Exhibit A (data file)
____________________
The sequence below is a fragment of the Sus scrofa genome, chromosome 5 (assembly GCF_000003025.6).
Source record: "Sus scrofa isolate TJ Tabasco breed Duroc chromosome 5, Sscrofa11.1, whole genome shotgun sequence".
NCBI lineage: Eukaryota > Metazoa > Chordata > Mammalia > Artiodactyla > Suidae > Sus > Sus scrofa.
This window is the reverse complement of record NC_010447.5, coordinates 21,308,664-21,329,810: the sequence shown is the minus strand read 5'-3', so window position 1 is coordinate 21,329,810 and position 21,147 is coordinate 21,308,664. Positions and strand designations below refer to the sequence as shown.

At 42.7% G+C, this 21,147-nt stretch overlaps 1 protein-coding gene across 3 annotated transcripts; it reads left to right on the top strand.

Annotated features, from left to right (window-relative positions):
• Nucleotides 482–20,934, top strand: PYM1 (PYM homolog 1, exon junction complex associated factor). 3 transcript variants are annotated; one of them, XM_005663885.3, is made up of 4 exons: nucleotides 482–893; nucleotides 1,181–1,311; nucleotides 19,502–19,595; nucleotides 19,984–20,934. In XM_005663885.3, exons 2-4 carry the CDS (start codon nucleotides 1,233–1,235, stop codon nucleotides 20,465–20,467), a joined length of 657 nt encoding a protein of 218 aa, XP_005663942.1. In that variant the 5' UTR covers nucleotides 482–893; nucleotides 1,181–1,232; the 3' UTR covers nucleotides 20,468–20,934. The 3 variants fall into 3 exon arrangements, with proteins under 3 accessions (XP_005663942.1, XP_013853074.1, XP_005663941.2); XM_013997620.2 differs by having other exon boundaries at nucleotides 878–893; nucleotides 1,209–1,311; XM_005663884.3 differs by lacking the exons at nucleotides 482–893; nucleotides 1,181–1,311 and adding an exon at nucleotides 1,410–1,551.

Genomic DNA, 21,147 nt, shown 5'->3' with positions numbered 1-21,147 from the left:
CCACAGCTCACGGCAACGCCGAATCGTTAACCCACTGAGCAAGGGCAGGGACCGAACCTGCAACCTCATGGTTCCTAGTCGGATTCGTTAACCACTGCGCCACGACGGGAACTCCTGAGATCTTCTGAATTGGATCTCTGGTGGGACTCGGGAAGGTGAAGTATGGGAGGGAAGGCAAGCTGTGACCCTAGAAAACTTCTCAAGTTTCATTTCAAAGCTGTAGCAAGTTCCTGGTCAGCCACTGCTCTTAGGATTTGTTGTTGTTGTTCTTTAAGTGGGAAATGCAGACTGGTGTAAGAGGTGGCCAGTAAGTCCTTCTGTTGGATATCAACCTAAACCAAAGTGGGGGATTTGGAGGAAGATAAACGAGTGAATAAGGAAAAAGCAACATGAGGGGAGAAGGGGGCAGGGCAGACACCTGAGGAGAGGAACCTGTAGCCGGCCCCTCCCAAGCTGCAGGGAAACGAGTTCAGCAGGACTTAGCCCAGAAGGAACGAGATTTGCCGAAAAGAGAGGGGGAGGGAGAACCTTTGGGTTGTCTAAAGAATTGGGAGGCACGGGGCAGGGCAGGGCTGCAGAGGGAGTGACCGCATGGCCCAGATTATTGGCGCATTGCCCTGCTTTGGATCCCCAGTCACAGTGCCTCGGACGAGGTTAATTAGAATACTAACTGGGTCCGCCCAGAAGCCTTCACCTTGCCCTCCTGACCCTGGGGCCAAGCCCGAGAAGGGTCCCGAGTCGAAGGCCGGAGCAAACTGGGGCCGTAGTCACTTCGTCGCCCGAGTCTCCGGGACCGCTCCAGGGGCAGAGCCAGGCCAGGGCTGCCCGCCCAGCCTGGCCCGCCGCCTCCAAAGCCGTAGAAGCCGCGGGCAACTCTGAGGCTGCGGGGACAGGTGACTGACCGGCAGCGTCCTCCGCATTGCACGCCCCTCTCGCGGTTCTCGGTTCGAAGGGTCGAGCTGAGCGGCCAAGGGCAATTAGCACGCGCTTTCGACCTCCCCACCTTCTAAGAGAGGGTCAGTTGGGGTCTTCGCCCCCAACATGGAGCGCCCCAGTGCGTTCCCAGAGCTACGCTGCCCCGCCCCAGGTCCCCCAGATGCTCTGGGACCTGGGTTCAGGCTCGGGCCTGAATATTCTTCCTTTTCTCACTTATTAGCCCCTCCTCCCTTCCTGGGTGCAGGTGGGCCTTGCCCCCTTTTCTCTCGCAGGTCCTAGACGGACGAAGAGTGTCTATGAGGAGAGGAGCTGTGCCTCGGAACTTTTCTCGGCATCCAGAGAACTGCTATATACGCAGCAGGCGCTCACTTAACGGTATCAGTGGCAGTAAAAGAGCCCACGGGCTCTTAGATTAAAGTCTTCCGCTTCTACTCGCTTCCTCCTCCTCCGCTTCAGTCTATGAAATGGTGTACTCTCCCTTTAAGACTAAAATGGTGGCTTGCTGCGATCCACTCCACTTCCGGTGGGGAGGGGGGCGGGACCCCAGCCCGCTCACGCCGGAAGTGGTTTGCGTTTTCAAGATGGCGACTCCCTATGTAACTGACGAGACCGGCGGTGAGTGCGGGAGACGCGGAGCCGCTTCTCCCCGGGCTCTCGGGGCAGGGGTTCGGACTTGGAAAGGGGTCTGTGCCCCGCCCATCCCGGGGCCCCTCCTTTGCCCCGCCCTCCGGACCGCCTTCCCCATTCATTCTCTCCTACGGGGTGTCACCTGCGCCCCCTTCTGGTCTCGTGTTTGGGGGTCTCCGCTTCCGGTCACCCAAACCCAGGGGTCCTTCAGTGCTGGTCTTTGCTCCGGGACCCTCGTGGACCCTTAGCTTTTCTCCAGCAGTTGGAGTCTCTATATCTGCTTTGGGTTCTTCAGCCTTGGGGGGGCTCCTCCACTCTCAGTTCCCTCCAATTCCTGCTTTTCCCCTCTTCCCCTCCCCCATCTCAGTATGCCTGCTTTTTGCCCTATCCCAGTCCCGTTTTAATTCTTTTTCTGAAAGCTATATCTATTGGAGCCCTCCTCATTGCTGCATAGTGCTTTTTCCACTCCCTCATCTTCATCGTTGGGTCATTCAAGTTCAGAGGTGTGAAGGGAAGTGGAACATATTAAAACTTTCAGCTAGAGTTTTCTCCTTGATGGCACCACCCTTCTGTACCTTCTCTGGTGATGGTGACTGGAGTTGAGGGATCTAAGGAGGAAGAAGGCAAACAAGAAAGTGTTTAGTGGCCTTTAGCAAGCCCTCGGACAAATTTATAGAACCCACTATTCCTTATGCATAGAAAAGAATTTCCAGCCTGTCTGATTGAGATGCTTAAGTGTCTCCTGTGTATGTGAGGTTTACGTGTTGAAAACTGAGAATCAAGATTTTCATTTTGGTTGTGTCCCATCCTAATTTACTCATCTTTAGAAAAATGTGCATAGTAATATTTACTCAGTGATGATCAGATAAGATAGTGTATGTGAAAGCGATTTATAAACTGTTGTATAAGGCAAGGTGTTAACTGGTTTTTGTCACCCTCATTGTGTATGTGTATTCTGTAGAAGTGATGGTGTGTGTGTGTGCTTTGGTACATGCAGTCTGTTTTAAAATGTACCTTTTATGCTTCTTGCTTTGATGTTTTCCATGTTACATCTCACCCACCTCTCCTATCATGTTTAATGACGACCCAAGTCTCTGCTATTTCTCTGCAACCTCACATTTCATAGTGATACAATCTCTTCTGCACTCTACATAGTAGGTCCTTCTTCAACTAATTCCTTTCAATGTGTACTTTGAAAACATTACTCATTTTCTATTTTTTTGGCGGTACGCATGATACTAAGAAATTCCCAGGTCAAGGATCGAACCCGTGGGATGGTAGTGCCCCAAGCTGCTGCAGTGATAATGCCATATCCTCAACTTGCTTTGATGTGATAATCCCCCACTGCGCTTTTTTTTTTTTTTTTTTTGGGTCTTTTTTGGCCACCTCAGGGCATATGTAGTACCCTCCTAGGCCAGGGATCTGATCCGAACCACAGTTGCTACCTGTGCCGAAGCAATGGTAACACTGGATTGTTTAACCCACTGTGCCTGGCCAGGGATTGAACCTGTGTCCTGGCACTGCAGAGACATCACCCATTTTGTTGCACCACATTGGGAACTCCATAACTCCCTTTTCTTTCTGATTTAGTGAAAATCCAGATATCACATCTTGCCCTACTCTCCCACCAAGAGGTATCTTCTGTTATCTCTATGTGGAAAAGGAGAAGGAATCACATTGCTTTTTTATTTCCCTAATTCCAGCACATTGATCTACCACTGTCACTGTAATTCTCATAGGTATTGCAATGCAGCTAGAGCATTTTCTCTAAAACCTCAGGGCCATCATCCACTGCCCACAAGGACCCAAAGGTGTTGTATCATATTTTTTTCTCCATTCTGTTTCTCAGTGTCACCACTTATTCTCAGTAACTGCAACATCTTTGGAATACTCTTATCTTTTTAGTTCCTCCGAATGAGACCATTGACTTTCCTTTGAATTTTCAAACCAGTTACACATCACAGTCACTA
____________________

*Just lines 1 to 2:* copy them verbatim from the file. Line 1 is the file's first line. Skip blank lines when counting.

The sequence below is a fragment of the Sus scrofa genome, chromosome 5 (assembly GCF_000003025.6).
Source record: "Sus scrofa isolate TJ Tabasco breed Duroc chromosome 5, Sscrofa11.1, whole genome shotgun sequence".